New York Man Admits Distribution Conspiracy Involving More Than 10 Kilograms Of Synthetic Designer Drugs
NEWARK, N.J. – A Queens, New York, man today admitted his role in a scheme to distribute controlled substance analogues, which are designer drugs that have chemical structures and hallucinogenic effects similar to Schedule I controlled substances, U.S. Attorney Paul J. Fishman announced.
Elmostafa Charif, 37, pleaded guilty before U.S. District Judge Kevin McNulty to a two-count indictment charging him with conspiracy to distribute, and possessing with intent to distribute, the controlled substance analogues NM2201 and 5F-AMB. NM2201 and 5F-AMB are most closely related to synthetic Tetrahydrocannabinol, or THC.
According to documents filed in this case and statements made in court:
Since February 2011, the Drug Enforcement Administration (DEA) has been investigating the importation, distribution, and use of designer drugs popularly known as synthetic cannabinoids. “K2” and “Spice” are common examples of synthetic cannabinoids.
Synthetic cannaboids are created when damiana leaves – an inert, plant-like substance – are sprayed with controlled substance analogues and treated with synthetic flavoring. The flavored and treated damiana leaves are then smoked by users.
Charif admitted that, on April 13, 2015, he conspired with others to purchase and distribute approximately 10 kilograms of synthetic cannabinoids, including approximately five kilograms of NM2201 and approximately five kilograms of 5F-AMB. Charif also admitted that he purchased liquid flavoring and damiana leaves with the controlled substance analogues, knowing that they would be used to create a product that was smoked or otherwise consumed by users.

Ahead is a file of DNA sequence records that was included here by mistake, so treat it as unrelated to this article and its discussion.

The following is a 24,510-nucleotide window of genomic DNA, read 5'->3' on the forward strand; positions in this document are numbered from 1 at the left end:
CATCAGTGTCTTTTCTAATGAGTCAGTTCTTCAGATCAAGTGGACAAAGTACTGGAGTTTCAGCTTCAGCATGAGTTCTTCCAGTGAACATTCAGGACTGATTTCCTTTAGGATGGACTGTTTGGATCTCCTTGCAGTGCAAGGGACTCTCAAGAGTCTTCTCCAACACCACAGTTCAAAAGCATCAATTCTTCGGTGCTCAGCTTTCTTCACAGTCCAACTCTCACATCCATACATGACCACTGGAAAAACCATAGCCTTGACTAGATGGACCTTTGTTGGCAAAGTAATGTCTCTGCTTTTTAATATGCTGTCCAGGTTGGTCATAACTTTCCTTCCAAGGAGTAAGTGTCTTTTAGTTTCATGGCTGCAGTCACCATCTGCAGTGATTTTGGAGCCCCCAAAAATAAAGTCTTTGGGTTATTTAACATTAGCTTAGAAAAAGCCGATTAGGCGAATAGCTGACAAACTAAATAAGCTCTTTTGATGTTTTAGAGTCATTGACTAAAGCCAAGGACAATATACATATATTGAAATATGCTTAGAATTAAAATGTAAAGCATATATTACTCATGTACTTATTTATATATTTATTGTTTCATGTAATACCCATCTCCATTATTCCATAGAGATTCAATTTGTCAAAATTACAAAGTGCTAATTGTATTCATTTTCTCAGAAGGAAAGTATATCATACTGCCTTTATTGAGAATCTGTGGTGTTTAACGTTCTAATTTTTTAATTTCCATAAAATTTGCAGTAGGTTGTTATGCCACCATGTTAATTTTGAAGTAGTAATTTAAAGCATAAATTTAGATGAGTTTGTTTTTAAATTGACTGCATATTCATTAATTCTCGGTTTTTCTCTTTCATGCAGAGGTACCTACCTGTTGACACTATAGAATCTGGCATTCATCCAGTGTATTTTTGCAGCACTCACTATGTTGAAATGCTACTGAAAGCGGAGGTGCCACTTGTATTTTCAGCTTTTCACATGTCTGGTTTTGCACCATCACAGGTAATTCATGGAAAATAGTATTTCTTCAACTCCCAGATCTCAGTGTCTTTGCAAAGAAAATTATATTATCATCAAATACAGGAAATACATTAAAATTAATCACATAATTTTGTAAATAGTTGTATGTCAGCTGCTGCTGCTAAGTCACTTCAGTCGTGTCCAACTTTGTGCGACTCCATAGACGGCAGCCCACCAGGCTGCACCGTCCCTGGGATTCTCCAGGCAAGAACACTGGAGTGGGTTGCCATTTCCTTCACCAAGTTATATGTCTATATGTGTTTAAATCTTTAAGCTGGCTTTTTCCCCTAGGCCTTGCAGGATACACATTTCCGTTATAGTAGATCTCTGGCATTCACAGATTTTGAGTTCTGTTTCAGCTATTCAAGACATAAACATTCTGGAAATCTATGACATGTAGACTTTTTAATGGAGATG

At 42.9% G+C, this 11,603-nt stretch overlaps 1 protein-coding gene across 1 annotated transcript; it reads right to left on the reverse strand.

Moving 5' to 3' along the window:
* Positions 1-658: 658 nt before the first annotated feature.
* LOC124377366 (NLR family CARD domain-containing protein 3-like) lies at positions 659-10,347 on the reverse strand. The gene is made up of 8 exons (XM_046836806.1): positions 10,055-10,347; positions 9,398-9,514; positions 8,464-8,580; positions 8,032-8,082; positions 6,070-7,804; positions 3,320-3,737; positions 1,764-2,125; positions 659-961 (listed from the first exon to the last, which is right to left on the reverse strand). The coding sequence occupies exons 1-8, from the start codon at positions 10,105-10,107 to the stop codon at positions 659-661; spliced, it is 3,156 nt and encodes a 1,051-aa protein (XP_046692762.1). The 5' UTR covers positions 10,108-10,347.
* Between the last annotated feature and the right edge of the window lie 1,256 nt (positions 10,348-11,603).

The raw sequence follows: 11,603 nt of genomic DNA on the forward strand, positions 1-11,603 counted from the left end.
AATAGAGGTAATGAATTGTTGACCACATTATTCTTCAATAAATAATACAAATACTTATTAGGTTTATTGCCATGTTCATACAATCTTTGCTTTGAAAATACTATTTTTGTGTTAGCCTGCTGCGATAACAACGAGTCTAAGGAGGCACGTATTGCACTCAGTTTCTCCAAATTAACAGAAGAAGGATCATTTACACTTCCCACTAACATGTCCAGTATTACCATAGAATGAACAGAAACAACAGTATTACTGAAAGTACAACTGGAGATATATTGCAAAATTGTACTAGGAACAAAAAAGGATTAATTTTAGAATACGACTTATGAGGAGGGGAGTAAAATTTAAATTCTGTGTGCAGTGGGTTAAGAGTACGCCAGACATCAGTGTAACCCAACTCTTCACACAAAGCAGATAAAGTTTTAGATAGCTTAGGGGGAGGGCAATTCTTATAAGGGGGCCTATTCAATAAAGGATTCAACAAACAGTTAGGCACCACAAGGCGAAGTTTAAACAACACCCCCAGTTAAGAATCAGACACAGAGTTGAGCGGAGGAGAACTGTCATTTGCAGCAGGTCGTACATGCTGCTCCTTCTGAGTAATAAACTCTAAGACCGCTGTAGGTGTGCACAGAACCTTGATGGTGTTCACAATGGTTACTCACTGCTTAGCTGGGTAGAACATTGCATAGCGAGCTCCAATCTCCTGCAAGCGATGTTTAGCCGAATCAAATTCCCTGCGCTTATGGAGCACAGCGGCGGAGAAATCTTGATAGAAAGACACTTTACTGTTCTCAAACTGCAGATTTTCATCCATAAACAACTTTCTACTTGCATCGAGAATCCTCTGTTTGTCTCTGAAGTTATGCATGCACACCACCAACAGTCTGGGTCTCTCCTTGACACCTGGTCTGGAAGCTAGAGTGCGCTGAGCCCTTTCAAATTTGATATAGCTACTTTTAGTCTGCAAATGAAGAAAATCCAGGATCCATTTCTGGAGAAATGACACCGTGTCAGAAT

NM2201 and 5F-AMB are each controlled substance analogues as defined under the Analogue Act due to the fact that both NM2201 and 5F-AMB have chemical structures and hallucinogenic properties similar to the Schedule I controlled substances 5F-PB-22 and ADB-PINACA, respectively.
Both counts of the indictment to which Charif pleaded guilty carry a maximum potential penalty of 20 years in prison and a $1 million fine, or twice the gross gain or loss from the offense. Sentencing is scheduled for Feb. 22, 2017.
U.S. Attorney Fishman credited special agents of the DEA, under the direction of Special Agent in Charge Carl J. Kotowski, with the investigation leading to today’s plea.
The government is represented by Assistant U.S. Attorney Melissa Wangenheim of the Organized Crime Drug Enforcement Task Force Unit in Newark.
Defense counsel: Aaron Wallenstein, Esq.